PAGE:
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Ending Hunger at its Root in Colorado

Work with the community to meet the immediate need for nutritious food while building a movement to address the root causes of hunger.

Photo of Rubea Stouppe
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Lead Applicant Organization Name

Metro Caring

Lead Applicant Organization Type

  • Small NGO (under 50 employees)

Website of Legally Registered Entity

How long have you / your team been working on this Vision?

  • 1-3 years

Lead Applicant: In what city or town are you located?

Denver, Colorado

Lead Applicant: In what country are you located?

United States of America

Your Selected Place: what’s the name of the Place you’re developing a Vision for?

Our "Place" is the state of Colorado. We believe that this work will be done best with a diversity of urban and rural counterparts.

What country is your selected Place located in?

United States of America

Describe your relationship to the place you’ve selected.

Metro Caring was created in Denver's Uptown neighborhood in 1974, when five church and civic leaders came together to address local food insecurity by channeling resources through one organization. Though originally intended as a short-term safety net for people who had fallen on hard times, today the organization has evolved to accommodate the changing needs of the community. 

In the last ten years or so, we have watched our home and neighborhood grow and gentrify before our eyes. Evaluation has shown that community members have increasingly been travelling farther and relying on the free Fresh Foods Market month after month for years just to make ends meet.

On the surface, Colorado's economy appears strong, healthy, and growing. However, there are still tens of thousands of families who are getting pushed out of long time homes and left behind by the growth. Metro Caring knows that as a community, it is only as strong as its weakest link. Therefore it is working to ensure that it does better to include all its neighbors in this exciting community. 

Describe the People and Place: Provide information that would be helpful for an outsider who has never been there and may have no context about this Place to better understand the area.

Colorado is known throughout the US as one of the most physically beautiful states. With the Rocky Mountains in the middle and plains on both sides, the state has beckoned to many as a vacation destination and as a home. The city of Denver is ranked as one of the fasted growing cities in the nation, with particular draw for Millennials. 

Coloradans are known for being "outdoorsy"; called to activities such as skiing, snow boarding, mountain biking, hiking, and any other number of adventures year round. We particularly enjoy indulging in any food doused in green chili, a cold craft beer (or three), and buckets of Palisade peaches grown on the Western Slope. 

Historically, most of the state was originally populated in the 1800's during the gold rush. The community still riles from events such as the destruction of Denver's "hop alley" Chinatown in race riots in 1880, and the ongoing gentrification of the historically black 5 Points neighborhood that was once famous for its legendary jazz scene.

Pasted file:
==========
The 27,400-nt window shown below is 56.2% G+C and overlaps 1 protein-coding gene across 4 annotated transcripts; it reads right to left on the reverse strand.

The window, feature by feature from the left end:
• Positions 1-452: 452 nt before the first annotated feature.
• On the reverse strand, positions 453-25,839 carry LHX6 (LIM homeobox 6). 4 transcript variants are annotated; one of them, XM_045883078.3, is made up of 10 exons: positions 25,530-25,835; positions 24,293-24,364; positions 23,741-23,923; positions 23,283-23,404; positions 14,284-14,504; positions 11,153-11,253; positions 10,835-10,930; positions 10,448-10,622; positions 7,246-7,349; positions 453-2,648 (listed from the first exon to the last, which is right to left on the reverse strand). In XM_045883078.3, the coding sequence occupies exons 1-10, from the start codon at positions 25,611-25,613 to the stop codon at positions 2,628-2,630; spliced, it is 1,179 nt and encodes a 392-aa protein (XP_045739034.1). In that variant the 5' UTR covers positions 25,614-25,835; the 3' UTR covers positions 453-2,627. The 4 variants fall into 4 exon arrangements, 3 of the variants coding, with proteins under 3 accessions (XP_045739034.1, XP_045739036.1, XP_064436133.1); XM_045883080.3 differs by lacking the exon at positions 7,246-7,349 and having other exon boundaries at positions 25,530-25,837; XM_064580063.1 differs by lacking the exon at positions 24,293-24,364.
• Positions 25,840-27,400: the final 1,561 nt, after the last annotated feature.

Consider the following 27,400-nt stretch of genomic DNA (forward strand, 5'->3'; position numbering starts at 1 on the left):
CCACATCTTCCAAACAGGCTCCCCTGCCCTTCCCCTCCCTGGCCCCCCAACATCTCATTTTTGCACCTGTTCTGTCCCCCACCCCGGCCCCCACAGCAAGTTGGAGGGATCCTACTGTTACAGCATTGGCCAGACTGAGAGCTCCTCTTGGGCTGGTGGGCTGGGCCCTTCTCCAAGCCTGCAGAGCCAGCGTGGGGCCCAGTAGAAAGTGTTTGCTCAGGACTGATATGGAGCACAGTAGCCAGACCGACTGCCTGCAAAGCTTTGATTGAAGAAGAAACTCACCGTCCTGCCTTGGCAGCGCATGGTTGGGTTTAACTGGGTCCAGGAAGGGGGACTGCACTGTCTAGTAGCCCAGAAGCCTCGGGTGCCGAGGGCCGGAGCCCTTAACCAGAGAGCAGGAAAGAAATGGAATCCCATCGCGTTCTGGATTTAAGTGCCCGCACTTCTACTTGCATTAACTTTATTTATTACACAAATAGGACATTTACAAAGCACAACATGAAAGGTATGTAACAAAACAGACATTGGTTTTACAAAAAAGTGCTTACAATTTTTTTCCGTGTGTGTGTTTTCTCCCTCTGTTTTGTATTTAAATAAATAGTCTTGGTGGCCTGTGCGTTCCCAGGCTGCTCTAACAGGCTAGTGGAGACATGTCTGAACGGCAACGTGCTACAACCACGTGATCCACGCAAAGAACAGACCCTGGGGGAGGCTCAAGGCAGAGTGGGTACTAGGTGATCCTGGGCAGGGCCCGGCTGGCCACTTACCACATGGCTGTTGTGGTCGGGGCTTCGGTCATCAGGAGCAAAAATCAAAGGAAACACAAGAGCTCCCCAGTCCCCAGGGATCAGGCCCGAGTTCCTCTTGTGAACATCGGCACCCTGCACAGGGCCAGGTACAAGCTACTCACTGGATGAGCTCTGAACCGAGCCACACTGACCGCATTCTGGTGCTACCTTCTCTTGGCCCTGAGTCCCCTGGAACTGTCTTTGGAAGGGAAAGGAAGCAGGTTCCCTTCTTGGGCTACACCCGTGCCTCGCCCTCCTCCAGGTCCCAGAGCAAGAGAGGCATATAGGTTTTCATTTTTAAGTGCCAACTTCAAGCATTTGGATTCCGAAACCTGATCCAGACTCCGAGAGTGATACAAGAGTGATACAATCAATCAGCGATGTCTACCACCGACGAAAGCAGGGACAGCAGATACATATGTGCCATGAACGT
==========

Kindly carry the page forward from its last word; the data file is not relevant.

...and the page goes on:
Coloradans are to this day an entrepreneurial crowd, with high hopes for home ownership, business start ups, access to good food, and an equitable society. 

What is the approximate size of your Place, in square kilometers? (New question, not required)


What is the estimated population (current 2020) in your Place?


Challenges: Describe the current (2020) and the future (2050) challenges that your food system faces.

Currently, Feeding America reports a 12.5% food insecurity rate in the United States (all citations available upon request). What is worse is that the numbers of food insecure families are stratified based on race. The USDA reports that less than 9% of white households in America are considered food insecure, compared to 22% of black households and 18% of Latinx households. Food insecurity is also directly linked with rates of diet related diseases like diabetes. The American Diabetes Association has found that living in poverty significantly increases the incidence of type 2 diabetes. Projections that Colorado’s population will grow to 7.8 million by 2040. Based on how this rapid growth has impacted Denver in recent years (housing shortages, rapid gentrification, increased traffic, etc), we can imagine that these issues will compound at the state level.

Metro Caring's community members have identified five high priority issues and challenges that contribute to their food insecurity. These include inaccessible living wage jobs, lack of family and medical leave, inefficient and inaccessible transportation, an affordable housing shortage, and the inadequate social safety net. So far, our community has shown up to help the city of Denver raise its minimum wage laws, packed a zoning board hearing to oppose a luxury development next door, and bombarded our transportation district with so many calls that they reopened a bus stop critical to our community.  

One significant factor we expect to have a deep impact on our food system is the climate. Part of this crisis has been caused by agricultural practices in the US. More critically for Metro Caring’s work is that this system has made the cheap and affordable foods for low income families also the ones that more often cause diet-related diseases. Families who live off of low incomes see higher rates of diabetes, heart disease, and hypertension because of the food they can afford. These existing models are unjust and unsustainable for low income communities. It is a vicious cycle that will require long term policy and culture change to address.

While food waste currently creates a massive environmental problem, the charitable food model erected itself around the notion that this problem could provide a solution to food insecurity, relying on food rescue to stock shelves of food banks and pantries. Grocery retail consolidation, technological advancements in inventory, and real time distribution models (as well as mounting consumer awareness and pressure) will inevitably lead to reductions of food waste. After the acquisition of Whole Foods by Amazon, we saw a 30% reduction in food waste. This shift presents free food distribution centers like Metro Caring a challenge for stocking shelves and an opportunity for re-inventing equitable community access in a way that builds food sovereignty.